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Encyclopedia of Acadian Life:
Clothing

        Much of their clothing was made of wool collected from the sheep they kept.  Diereville noted their wool clothing when he visited in 1699-1700.  (Diereville, p. 85-96)  It was warm and needed for the cold climate.  Flax was grown and used to make lighter summer clothes.  The articles of clothing were often dyed black or red. 
        Men usually wore shirts (no collar) and knee-length breeches.  They also wore stockings.  Men usually wore hats ... warm felt in the winter (and for formal events) and straw in the summer.  Women wore ankle-length skirts and blouses.  A cotton may be worn, as well as a vest.  They also wore stockings.  Diereville noted their hooded capes, much like the style in French 50 years earlier.  They'd pull the capes over their head and shoulders when outside.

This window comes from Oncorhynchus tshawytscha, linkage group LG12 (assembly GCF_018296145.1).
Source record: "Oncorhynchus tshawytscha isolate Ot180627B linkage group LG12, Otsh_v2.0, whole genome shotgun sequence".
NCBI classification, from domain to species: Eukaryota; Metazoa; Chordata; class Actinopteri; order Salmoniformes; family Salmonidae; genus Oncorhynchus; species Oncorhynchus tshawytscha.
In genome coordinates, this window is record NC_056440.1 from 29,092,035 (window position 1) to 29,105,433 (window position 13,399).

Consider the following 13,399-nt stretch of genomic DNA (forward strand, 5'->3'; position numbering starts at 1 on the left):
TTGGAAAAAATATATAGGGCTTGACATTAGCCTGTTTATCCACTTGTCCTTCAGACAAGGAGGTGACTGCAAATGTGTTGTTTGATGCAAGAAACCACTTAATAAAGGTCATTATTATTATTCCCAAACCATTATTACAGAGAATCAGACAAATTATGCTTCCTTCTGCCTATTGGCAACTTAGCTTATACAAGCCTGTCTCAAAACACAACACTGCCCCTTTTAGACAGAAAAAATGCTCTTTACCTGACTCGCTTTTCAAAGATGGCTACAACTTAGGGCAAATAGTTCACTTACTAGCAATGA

In warm weather, they were moccasins made of leather, usually from the hides of moose, elk, or seal.  To work the marshy dykes or when on boats, they used sabots.  Sabots were wooded (usually willow) shoes. 
        The women would use looms to weave the rough materials into cloth.  Since it took quite a bit of effort to make clothes from scratch, they would be worn until they fell apart.  As Robert Hale remarked in 1731, the Acadians’ clothes were okay, but looked like “they were pitched on with pitchforks.”  (The Founding of New Acadia, Brasseaux, p. 136-8; Diereville, p. 85-96; Hale, p. 234)
     According to an account by Moise de Les Derniers, "they were fond of black and red with stripes down the leg, bunches of ribbon and long streamers." [Acadians Before Their Dispersal, Casgrain, p. 12]
 



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18th Century Clothing

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